Here, respondents concede that the record does not contain a "formal" reasoned elaboration. A review of the record indicates that the only express reasoning set forth for the negative declaration is found in the full environmental assessment form; respondents checked a box indicating that "[t]he project will not result in any large and important impact(s) and, therefore, is one which will not have a significant impact on the environment, [and] a negative declaration will be prepared" (emphasis omitted). While respondents argue that Supreme Court elevated form over substance in annulling the comprehensive plan and zoning law for lack of a reasoned elaboration regarding the negative declaration determination, it is settled that strict compliance with SEQRA is required (see Matter of New York City Coalition to End Lead Poisoning v Vallone, 100 NY2d at 348). The comprehensive plan and zoning law very well may, as respondents assert, represent the considered, thorough product of a long and deliberative legislative process. A record evincing an extensive legislative process, however, is neither a substitute for strict compliance with SEQRA's reasoned elaboration requirement nor sufficient to prevent annulment (see id. at 349-350). Accordingly, given the absence of a reasoned elaboration for the negative declaration, we conclude that Supreme Court properly annulled both the comprehensive plan and zoning law (see Matter of Shannon v Village of Rouses Point Zoning Bd. of Appeals, 72 AD3d 1175, 1177 [2010]; Matter of Bauer v County of Tompkins, 57 AD3d 1151, 1152-1153 [2008]; State of New York v Town of Horicon, 46 AD3d 1287, 1290 [2007]; see also Matter of Land Master Montg I, LLC v Town of Montgomery, 54 AD3d at 411).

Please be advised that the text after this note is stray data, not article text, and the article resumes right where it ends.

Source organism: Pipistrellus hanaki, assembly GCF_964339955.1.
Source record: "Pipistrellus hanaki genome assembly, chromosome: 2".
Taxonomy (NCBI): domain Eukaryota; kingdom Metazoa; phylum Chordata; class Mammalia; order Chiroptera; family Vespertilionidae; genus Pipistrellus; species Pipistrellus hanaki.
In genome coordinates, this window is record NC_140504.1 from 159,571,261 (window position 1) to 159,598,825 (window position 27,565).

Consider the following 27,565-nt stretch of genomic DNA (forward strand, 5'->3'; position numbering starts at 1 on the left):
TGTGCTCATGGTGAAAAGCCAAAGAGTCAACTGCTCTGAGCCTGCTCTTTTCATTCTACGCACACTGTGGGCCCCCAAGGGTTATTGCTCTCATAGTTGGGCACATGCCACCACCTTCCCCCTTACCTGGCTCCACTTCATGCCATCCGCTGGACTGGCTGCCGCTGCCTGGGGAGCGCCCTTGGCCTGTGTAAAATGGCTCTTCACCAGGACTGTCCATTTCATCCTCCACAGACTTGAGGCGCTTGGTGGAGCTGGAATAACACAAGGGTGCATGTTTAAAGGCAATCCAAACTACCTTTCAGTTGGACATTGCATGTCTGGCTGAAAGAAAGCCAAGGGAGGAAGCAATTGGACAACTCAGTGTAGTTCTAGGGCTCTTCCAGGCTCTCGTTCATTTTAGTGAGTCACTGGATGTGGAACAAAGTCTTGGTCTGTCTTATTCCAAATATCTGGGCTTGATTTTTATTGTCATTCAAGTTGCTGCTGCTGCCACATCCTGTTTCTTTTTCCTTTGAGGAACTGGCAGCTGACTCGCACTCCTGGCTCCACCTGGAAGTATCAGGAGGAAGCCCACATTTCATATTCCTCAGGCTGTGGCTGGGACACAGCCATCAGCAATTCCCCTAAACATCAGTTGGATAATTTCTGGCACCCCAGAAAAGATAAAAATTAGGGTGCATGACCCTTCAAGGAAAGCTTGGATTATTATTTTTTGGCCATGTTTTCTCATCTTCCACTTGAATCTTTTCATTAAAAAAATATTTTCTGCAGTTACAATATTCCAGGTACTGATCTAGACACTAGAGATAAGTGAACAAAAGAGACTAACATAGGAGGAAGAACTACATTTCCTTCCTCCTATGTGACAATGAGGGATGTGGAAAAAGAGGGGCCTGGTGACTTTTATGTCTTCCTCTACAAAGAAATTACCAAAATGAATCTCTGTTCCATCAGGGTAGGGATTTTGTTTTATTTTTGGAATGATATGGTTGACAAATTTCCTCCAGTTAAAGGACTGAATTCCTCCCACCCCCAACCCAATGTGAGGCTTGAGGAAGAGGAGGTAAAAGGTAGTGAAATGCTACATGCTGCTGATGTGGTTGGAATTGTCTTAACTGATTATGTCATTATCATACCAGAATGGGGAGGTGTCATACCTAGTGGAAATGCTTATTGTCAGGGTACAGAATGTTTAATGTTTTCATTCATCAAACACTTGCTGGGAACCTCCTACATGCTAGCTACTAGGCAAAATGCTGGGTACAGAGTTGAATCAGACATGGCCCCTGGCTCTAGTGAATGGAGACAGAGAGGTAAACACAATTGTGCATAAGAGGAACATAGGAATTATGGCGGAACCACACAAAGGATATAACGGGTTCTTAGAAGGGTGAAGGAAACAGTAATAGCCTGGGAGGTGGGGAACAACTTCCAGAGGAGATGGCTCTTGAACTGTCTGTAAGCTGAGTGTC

Finally, we agree with Supreme Court that respondents' failure to abide by the requirements of Town Law § 272-a further requires nullification of the comprehensive plan. Respondents do not dispute that the proposed comprehensive plan was not made available to the public for 10 days prior to a public hearing on the plan before the "special board" appointed to prepare it; nor do they dispute that the special board failed to duly adopt a resolution recommending the proposed plan to the Town Board (see Town Law § 272-a [4]; [6] [c]). Rather, they argue that the provisions of Town Law § 272-a regarding the activity of a special board are merely advisory. Inasmuch as this argument conflicts with the plain language of the statute setting forth mandatory procedures to be followed in the event that a special board is appointed, Supreme Court properly rejected respondents' contentions in this regard.

Rose, Lahtinen, Malone Jr. and Stein, JJ., concur.

ORDERED that the judgment is affirmed, with costs.

ENTER:

Robert D. Mayberger Clerk of the Court

20110310